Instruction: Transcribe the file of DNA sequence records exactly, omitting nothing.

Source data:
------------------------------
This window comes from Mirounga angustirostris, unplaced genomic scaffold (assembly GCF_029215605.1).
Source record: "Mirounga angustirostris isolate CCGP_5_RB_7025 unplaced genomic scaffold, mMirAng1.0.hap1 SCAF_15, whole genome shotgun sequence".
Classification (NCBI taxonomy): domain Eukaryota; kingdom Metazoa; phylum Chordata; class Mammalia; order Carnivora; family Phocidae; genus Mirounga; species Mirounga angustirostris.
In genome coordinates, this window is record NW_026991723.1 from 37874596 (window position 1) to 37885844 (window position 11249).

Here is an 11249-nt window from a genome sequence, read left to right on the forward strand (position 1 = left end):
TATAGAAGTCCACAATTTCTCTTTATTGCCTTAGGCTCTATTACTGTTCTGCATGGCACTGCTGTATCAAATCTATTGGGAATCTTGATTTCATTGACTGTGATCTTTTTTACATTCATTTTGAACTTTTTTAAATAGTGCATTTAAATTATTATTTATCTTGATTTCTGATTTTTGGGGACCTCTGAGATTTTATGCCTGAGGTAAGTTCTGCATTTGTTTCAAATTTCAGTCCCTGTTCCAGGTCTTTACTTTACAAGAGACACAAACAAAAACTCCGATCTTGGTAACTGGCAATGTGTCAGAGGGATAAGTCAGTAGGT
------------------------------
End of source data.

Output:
This window comes from Mirounga angustirostris, unplaced genomic scaffold (assembly GCF_029215605.1).
Source record: "Mirounga angustirostris isolate CCGP_5_RB_7025 unplaced genomic scaffold, mMirAng1.0.hap1 SCAF_15, whole genome shotgun sequence".
Classification (NCBI taxonomy): domain Eukaryota; kingdom Metazoa; phylum Chordata; class Mammalia; order Carnivora; family Phocidae; genus Mirounga; species Mirounga angustirostris.
In genome coordinates, this window is record NW_026991723.1 from 37874596 (window position 1) to 37885844 (window position 11249).

Here is an 11249-nt window from a genome sequence, read left to right on the forward strand (position 1 = left end):
TATAGAAGTCCACAATTTCTCTTTATTGCCTTAGGCTCTATTACTGTTCTGCATGGCACTGCTGTATCAAATCTATTGGGAATCTTGATTTCATTGACTGTGATCTTTTTTACATTCATTTTGAACTTTTTTAAATAGTGCATTTAAATTATTATTTATCTTGATTTCTGATTTTTGGGGACCTCTGAGATTTTATGCCTGAGGTAAGTTCTGCATTTGTTTCAAATTTCAGTCCCTGTTCCAGGTCTTTACTTTACAAGAGACACAAACAAAAACTCCGATCTTGGTAACTGGCAATGTGTCAGAGGGATAAGTCAGTAGGT